Summer may feel like a distant memory, but British Summer Time lags a little behind finishing on the last Sunday of October. Long nights start and a chill to the air – as well as colds and often flu.
The World Health Organisation estimates that flu causes up to five million cases of severe illness around the world and up to half a million deaths. And while the pandemics that historically killed millions have been kept at bay in recent decades, they have done so in large part due to the rapid development of vaccines as new strains of flu emerge.
Flu vaccines are built by combining the most prevalent viruses seen over the six cooler months in the opposing hemisphere of the world. From manufacture to distribution, as a result, the process is highly time-sensitive, with the vaccines needing to race the flu to the cooling hemisphere on the other side of the world.
For the pharmaceutical industry the transport sector therefore plays a crucial role in helping to fight the illness. And as the evenings get darker in the northern hemisphere, it’s critical that flu vaccines are stocked up to limit the impact of the next strain.
A sensitive product
How does it all work? Flu vaccines include inactive viruses which allow the body’s immune system to make antibodies to attack the virus. Due to their biological nature, flu vaccines are highly sensitive to time, temperature and humidity and have a shorter shelf life than chemical pharmaceutical products, so temperature controlled specialist air freight is crucial in helping to maintain their potency, purity and stability for full therapeutic effect.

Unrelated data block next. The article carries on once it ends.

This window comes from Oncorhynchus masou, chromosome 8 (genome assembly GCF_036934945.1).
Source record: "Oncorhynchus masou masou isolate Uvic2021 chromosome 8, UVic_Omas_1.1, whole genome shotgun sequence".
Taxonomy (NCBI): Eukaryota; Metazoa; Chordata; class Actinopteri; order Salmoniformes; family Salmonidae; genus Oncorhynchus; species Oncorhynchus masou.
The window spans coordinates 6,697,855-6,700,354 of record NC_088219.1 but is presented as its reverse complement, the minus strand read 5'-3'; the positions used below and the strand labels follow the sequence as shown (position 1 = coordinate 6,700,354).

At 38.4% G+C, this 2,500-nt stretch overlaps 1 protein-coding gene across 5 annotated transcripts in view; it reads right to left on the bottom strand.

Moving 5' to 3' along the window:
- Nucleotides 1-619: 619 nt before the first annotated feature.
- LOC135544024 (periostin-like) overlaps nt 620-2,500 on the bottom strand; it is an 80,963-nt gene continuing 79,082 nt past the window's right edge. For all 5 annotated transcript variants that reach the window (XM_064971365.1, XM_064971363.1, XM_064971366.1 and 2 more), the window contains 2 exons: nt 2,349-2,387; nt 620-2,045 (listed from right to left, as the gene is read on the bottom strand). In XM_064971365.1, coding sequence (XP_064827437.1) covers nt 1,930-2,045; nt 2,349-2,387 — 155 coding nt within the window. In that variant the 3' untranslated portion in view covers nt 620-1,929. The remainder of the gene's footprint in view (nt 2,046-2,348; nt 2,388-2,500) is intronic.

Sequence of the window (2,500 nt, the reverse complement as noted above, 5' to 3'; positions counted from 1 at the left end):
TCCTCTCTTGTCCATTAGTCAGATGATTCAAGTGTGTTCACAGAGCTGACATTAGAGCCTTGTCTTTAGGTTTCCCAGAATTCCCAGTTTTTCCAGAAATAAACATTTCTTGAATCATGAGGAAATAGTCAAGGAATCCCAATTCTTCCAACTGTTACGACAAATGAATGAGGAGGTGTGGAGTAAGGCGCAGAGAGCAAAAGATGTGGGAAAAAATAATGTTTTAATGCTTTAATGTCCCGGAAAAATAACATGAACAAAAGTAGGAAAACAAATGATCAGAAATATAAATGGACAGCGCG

Standards such as Good Distribution Practice ensure that only carriers with the right expertise and infrastructure are able to support pharmaceuticals shipments, particularly those in the temperature-sensitive category, such as flu vaccines.
These need to have at their disposal carriers with specialist refrigerated holding bays on the ground and temperature-controlled containers in the air. Next-generation aircraft such as the B787 and A380 have hold air conditioning, which means the air cargo carriers with them in their fleets can set hold temperatures to within 1° accuracy.
So while the onset of sniffles at the end of BST might mean just a woolly jumper and a few days off work for some, those of us in the air cargo business remain acutely aware that influenza has the potential to spread rapidly and put lives at risk.